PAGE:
|Figure 2: SEM photomicrographs of TSIIA (a) and tSDs at TSIIA/ nano-CaCO3/poloxamer 188 ratio of 1/5/4 (b)|
Click here to view
Differential scanning calorimetry
The DSC thermograms of TSIIA, PMs of nano-CaCO 3 /poloxamer 188, PMs composed of TSIIA/nano-CaCO 3 /poloxamer188, and the corresponding tSDs were presented in [Figure 4]. The DSC curve of TSIIA [Figure 3]a] exhibited a sharp melting peak with onset temperatures of 208.3°C, indicating its crystalline nature, and followed by an exothermic peak at 223.6°C, which may be attributed to the decomposition of TSIIA. Concerning PMs of carriers [Figure 3]b], endothermic peak of poloxamer 188 at 55.8°C was observed. Similar results have been reported by Li et al.  and Zhao et al.  During scanning of TSIIA/nano-CaCO 3 /poloxamer PMs [Figure 3]c], the drug endothermic peak was found at 208.3°C, indicating that the absence of interaction between TSIIA and carriers in PMs and TSIIA existed in a virgin form in the system. In DSC spectra of tSDs [Figure 3]d], the characteristic peak of TSIIA had completely disappeared, suggesting that the drug may be present in tSDs as amorphous state, which was responsible for the enhancement of drug dissolution. Additionally, the decomposition exothermic peak also vanished, which suggested stabilization effect of TSIIA by combined carriers (nano-CaCO 3 /poloxamer 188) solid dispersion.
X-ray powder diffraction
|Figure 3: DSC curves of pure TSIIA (a), nano-CaCO3/poloxamer 188 ratio of 5/4 PMs (b), TSIIA/nano-CaCO3/poloxamer 1/5/4 PMs (c), and tSDs at TSIIA/nano-CaCO3/poloxamer 188 ratio of 1/5/4 (d)|
Click here to view
The X-ray powder diffraction of TSIIA, PMs of nano-CaCO 3 /poloxamer 188, PMs of TSIIA/nano-CaCO 3 /poloxamer and the corresponding tSDs were shown in [Figure 4]. TSIIA showed prominent diffraction peaks in the range of 5-30°, showing a typical crystalline pattern [Figure 4]a]. Broad peaks at 18 and 66° were observed in the spectra of combined carriers [Figure 4]b]. All major characteristic crystalline peaks of TSIIA were observed clearly in PMs of TSIIA/nano-CaCO3/poloxamer diffractograms [Figure 4]c]. However, for the tSDs [Figure 4]d], the discriminative peaks of TSIIA had obviously disappeared compared with the corresponding physical mixtures, indicating that TSIIA was no longer present in the crystalline state but was converted to amorphous form, which is consistent with the DSC results.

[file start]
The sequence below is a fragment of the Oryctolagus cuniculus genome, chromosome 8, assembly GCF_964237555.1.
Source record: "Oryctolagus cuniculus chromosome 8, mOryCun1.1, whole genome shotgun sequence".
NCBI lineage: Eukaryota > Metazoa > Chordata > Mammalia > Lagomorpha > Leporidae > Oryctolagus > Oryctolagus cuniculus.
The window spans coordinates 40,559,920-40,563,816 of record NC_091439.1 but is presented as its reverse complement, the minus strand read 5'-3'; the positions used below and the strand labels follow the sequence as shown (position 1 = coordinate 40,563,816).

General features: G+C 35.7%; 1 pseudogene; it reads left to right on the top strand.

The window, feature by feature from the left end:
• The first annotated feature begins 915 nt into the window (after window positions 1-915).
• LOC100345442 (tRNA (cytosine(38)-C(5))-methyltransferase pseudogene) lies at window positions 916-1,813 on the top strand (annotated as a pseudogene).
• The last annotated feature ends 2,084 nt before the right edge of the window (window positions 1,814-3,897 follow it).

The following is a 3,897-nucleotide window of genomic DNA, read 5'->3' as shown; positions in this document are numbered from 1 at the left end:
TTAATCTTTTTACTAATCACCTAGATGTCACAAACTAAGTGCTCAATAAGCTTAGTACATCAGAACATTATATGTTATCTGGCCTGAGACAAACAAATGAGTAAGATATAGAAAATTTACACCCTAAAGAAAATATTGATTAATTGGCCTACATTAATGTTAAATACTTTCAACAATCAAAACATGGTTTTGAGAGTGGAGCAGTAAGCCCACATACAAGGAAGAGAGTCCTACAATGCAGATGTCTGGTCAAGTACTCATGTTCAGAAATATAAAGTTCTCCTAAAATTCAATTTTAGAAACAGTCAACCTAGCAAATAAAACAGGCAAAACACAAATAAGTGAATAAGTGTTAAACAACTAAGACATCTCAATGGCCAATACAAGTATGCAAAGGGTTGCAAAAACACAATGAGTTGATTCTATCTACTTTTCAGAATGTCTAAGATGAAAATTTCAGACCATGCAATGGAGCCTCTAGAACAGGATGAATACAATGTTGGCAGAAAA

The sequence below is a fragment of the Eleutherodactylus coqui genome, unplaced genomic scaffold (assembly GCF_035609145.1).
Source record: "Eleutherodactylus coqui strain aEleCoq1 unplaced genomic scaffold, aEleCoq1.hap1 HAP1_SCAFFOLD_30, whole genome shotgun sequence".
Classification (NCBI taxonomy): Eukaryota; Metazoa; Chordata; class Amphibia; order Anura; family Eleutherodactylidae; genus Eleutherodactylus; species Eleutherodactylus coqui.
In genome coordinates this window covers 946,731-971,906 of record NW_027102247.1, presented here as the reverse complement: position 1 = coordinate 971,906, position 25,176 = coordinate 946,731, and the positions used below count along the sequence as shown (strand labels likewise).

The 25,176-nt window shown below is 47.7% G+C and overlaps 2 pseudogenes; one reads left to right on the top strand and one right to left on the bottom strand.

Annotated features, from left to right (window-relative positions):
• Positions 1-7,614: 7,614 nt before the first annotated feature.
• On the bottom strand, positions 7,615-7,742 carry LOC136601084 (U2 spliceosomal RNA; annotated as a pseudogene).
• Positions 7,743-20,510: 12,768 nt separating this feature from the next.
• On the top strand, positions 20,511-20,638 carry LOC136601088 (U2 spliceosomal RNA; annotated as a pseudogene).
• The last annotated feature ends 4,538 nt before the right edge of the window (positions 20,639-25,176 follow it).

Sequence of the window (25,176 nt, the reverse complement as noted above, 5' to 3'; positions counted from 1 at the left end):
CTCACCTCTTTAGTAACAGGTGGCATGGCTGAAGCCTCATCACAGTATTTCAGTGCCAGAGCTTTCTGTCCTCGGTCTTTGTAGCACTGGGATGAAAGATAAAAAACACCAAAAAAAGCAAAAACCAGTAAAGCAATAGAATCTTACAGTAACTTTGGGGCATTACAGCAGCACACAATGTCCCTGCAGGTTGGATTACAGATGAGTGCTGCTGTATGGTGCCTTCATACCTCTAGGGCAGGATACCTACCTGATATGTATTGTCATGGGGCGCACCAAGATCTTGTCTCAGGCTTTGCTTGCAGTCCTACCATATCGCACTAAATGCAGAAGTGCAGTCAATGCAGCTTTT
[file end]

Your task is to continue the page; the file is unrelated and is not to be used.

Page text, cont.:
|Figure 4: The X-ray powder diffractograms: (a) TSIIA, (b) nano-CaCO3/ poloxamer 188 ratio of 5/4, (c) TSIIA/nano-CaCO3/poloxamer 1/5/4 PMs, and (d) tSDs at TSIIA/nano-CaCO3/poloxamer 188 ratio of 1/5/4|
Click here to view
Fourier transform infrared
In order to further ascertain if TSIIA occurred a polymorphic change during the preparation of solid dispersion and to test the possibility of intermolecular interactions between TSIIA and carriers in the SDs, FTIR was carried out and the results were presented in [Figure 5]. FTIR spectrum of pure TSIIA [Figure 5]a] showed characteristic carbonyl-stretching vibrating absorption of peaks at 1667 cm -1 . Similar observations have been reported by Zhao et al.  The FTIR spectrum of carriers showed the peaks at 3487 cm -1 , which corresponded to -OH stretching vibration mode. This could be attributed to the presence of hydroxyl groups and (or) adsorbed water on the surface of nano-CaCO 3 particles.  The FTIR spectra of PMs [Figure 5]c] were almost equivalent to the addition spectrum of TSIIA and carriers [Figure 5]a and b]. This result suggested that there is only a physical effect and there was no chemical interaction between combined carriers and TSIIA in PMs. When scanned from 4000-400 cm -1 in the tSDs [Figure 5]d], stretching vibrations of carbonyl group (1667 cm -1 ) in curcumin appeared at lower wave number 1649 cm -1 , and the peak at 3478 cm -1 of - OH stretching vibration was weaken and simultaneously broadened, which suggested that TSIIA interacted with carriers, presumably by hydrogen bonds.
|Figure 5: IR spectrums (a) TSIIA, (b) nano-CaCO3/poloxamer 188 ratio of 5/4, (c) TSIIA/nano-CaCO3/poloxamer 1/5/4 PMs, and (d) tSD at TSIIA/nano-CaCO3/poloxamer 188 ratio of 1/5/4|
Click here to view